U.S. CPI, bank stocks' dead cat bounce, oil hits 2023 low - what's moving markets
By Geoffrey Smith
Investing.com -- Just in case there's not enough volatility in your life, the U.S. releases consumer inflation data at 08:30 ET (12:30 GMT). Whether it will behave well enough to calm investors' nerves rattled by three bank failures in the past week is anyone's guess. Stocks are up a little ahead of the all-important number, but the market is not buying back regional banks' stocks with any conviction yet, and expectations for central bank action over the next two weeks have turned decidedly dovish. And crude oil prices hit their lowest level so far in 2023 as the outlook for the economy darkens. Here's what you need to know in financial markets on Tuesday, March 14th.
1. Just when you thought it was safe to get back in the water...
The U.S. releases consumer inflation data for February at 08:30 ET into a febrile market still absorbing the implications of last week’s bank collapses and the authorities’ attempts at the weekend to stop them spreading.
Inflation, which is still three times the Federal Reserve’s 2% target despite trending down for six months already, has the potential to stop the central bank from easing financial conditions. That’s especially true if it surprises to the upside again, as it did in January.
Analysts expect the headline rate to slow to 6.0% from 6.4% as last year’s energy spike starts to raise the base level for comparisons, but the consensus forecast for a chunky monthly gain of 0.4% suggests inflationary pressures haven’t abated yet.
2. Bank stocks stage tepid recovery as Moody’s warns; 2nd attempt to sell SVB eyed
Regional bank stocks are staging only a half-hearted recovery after a thorough shellacking on Monday, as depositors fled for the safety of too-big-to-fail institutions, unimpressed by the Federal Reserve’s first attempt to calm nerves.
Moody’s put First Republic (NYSE: FRC ) and a handful of other regional banks on watch for a credit rating downgrade overnight, citing their vulnerability to deposit runs, something that appears to have been heightened by the age of smartphone banking. First Republic was up 22% in premarket trading, but that’s clawing back only a fraction of the 60%+ that was lost on Monday.
Elsewhere, The Wall Street Journal reported that the Fed is considering a second attempt at finding a buyer for Silicon Valley Bank. The Financial Times reports that venture capital groups including General Catalyst, Andreessen Horowitz, and Khosla Ventures are looking at putting together a bid for parts of the bank, possibly with the help of Apollo Global Management (NYSE: APO ).
Peter Thiel’s Founders Fund, which advised its portfolio companies to pull their money from SVB last week, isn’t party to the talks, the FT observed.
3. Stocks set to open higher, waiting for CPI
U.S. stock markets are set to open a little higher but are essentially on hold ahead of the all-important CPI number. With the Fed in blackout mode ahead of next week’s meeting, it will be down to private-sector economists to ruminate on what it means for interest rates.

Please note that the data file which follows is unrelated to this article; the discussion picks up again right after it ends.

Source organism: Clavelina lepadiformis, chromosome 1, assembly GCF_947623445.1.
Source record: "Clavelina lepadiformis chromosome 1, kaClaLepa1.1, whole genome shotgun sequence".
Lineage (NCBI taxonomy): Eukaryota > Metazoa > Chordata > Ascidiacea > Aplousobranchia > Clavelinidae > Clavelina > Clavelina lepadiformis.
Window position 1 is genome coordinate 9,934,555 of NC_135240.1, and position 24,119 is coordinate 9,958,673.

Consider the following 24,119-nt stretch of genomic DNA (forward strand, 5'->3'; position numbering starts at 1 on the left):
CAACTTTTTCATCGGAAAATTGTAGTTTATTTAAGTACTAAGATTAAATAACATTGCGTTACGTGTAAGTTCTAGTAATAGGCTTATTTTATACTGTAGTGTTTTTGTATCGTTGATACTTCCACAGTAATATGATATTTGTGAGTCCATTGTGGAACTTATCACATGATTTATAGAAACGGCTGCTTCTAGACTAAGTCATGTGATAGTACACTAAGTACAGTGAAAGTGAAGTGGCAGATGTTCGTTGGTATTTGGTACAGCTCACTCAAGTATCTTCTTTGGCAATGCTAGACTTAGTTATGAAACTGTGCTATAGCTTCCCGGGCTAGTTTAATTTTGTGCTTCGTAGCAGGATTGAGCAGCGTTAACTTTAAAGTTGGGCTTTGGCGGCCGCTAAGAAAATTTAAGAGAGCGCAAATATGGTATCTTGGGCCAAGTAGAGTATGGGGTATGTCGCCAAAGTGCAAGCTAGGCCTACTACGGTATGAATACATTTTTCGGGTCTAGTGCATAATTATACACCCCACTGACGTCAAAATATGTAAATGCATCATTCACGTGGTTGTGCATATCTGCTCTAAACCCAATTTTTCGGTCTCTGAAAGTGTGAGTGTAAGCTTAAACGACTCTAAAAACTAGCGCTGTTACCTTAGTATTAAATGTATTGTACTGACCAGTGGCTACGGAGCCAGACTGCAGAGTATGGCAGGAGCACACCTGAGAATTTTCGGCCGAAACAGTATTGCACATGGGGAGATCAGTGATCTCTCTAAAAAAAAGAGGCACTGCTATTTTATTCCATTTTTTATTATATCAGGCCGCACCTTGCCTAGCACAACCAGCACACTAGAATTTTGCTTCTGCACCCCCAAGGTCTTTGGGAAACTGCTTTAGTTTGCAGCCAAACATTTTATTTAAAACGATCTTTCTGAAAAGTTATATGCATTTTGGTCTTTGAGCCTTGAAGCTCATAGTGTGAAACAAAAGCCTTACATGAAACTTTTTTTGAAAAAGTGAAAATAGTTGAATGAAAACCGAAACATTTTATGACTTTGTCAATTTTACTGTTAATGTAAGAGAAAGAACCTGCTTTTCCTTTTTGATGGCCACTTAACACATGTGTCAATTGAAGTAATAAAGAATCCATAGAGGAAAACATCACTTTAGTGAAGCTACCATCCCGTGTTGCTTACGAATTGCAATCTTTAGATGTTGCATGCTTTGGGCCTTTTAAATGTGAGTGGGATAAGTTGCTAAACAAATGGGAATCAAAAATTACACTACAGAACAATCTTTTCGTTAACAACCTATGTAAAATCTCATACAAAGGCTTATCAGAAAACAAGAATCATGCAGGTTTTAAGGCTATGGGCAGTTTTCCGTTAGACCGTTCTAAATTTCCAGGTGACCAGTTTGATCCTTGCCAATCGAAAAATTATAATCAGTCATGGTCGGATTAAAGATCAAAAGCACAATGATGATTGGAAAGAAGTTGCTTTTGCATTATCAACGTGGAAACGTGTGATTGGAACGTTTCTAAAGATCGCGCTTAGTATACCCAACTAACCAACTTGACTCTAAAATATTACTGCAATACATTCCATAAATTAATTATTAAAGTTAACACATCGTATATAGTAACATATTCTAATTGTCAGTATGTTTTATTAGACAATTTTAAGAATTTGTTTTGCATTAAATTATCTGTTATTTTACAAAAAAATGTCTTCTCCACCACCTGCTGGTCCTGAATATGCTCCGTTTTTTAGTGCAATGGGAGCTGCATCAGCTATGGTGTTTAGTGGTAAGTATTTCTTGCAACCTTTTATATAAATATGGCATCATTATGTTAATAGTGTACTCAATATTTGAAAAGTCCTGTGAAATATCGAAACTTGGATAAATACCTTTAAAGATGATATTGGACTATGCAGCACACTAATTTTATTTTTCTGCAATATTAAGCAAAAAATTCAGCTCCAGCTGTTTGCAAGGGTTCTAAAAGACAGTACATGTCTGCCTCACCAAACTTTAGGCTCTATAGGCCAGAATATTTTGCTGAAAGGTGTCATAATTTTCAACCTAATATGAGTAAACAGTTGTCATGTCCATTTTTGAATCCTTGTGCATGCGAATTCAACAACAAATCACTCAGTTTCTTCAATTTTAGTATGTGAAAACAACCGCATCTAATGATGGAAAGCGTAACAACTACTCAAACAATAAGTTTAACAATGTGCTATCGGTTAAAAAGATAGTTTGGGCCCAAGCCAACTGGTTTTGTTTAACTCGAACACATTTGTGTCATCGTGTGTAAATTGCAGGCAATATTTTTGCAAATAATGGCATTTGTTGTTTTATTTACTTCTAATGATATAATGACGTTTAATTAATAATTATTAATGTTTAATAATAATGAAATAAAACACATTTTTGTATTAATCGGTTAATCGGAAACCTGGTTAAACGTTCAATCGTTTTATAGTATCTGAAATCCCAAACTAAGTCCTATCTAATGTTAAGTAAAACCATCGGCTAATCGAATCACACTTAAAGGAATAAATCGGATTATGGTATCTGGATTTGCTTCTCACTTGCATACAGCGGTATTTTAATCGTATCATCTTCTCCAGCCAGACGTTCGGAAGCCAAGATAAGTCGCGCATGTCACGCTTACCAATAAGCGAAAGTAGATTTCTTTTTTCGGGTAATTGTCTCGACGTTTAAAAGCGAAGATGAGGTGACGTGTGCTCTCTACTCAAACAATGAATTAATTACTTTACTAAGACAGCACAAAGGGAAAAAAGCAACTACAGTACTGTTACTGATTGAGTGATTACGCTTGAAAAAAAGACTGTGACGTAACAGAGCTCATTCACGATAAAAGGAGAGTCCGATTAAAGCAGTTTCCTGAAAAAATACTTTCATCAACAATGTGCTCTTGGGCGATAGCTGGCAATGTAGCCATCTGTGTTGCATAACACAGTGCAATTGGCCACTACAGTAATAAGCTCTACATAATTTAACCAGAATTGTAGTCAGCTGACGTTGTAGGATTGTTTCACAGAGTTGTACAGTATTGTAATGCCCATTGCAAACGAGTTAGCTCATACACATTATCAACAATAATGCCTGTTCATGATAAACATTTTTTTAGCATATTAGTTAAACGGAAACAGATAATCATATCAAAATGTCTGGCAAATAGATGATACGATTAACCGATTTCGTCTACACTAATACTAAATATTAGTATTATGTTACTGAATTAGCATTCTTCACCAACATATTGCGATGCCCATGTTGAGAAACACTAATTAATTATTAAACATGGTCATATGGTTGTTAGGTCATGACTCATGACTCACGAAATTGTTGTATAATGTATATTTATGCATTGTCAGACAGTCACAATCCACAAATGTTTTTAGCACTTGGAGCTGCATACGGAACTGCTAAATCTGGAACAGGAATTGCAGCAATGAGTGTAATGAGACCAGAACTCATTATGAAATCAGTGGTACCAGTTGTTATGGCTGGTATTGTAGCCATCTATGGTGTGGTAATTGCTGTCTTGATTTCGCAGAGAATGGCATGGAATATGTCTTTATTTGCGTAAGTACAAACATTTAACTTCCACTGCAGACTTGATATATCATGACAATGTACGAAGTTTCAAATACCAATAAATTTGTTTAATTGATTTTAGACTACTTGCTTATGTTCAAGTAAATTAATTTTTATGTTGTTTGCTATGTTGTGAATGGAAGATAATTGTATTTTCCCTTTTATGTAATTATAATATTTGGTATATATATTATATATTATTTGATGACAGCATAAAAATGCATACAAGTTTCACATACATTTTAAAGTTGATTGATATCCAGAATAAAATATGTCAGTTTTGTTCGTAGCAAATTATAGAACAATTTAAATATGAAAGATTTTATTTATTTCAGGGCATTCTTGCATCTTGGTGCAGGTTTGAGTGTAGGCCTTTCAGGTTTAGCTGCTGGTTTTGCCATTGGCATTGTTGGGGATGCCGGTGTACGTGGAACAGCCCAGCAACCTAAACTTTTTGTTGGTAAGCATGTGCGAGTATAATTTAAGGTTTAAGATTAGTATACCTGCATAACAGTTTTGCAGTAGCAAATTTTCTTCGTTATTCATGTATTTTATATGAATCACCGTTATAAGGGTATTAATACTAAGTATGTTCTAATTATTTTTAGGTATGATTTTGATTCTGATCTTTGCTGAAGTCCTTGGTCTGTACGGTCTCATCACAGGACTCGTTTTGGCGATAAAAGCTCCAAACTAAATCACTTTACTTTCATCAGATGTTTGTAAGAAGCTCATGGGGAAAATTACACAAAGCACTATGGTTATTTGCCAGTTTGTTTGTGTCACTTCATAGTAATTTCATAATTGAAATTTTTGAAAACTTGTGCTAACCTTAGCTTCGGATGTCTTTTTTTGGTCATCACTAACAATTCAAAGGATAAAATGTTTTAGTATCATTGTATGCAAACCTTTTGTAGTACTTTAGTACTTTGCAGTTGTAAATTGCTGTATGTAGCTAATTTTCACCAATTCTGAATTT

At least one bank thinks the Fed will now have to cut rates next week, after the disappointing response to Sunday’s intervention. Nomura analysts see a 25 basis point cut AND an end to the Fed’s run-off of securities from its bond portfolio (aka quantitative tightening).
By 06:45 ET, Dow Jones futures were up 116 points, or 0.4%, while S&P 500 futures and Nasdaq 100 futures were up in parallel. Stocks likely to be in focus later include Volkswagen (ETR: VOWG_p ), which announced a big increase in its planned investments into electric mobility over the next five years, and Uber (NYSE: UBER ) and Lyft (NASDAQ: LYFT ), which won a landmark ruling in California in classifying drivers as contractors, rather than employees. Homebuilder Lennar (NYSE: LEN ) reports earnings after the close.
4. U.K. jobs market cools; budget eyed
The pound and euro gave up some of their recent gains against the dollar after data suggested that the British and euro zone economies, too, may be cooling a little. U.K. wage growth slowed from record levels in February, while Spain’s inflation data came in below expectations.
That’s likely to be too little, too late to affect the ECB’s policy meeting this week (where a 50 basis point increase is still expected) and the Bank of England’s next week, where the market is split between a 25 and 50 basis point hike.
However, the numbers do give the respective central banks reasons to think twice about how they guide expectations for the rest of the year. The ECB, in particular, is likely to be mindful of its catastrophic decision to keep raising rates well after the first signs of financial collapse in 2007.
In the U.K., meanwhile, the pound is on edge ahead of Wednesday’s budget announcement from Treasury chief Jeremy Hunt. Reports have suggested that the budget will keep its focus on fiscal consolidation, leaving until next year the task of buying back lost popularity with tax cuts.
5. Crude hits 2023 low as outlook darkens
Crude oil prices fell to their lowest levels of the year so far amid concerns for the U.S. and global economy, stemming from the volatility in the financial sector.
By 06:50 ET, U.S. crude futures were down 2.2% at $73.15 a barrel, slightly off their intraday low of $72.69, while Brent was down 1.8% at $79.30 a barrel, the first time in five weeks it’s traded below $80.
The American Petroleum Institute releases weekly inventory data for the U.S. at 16:30 ET, as usual.
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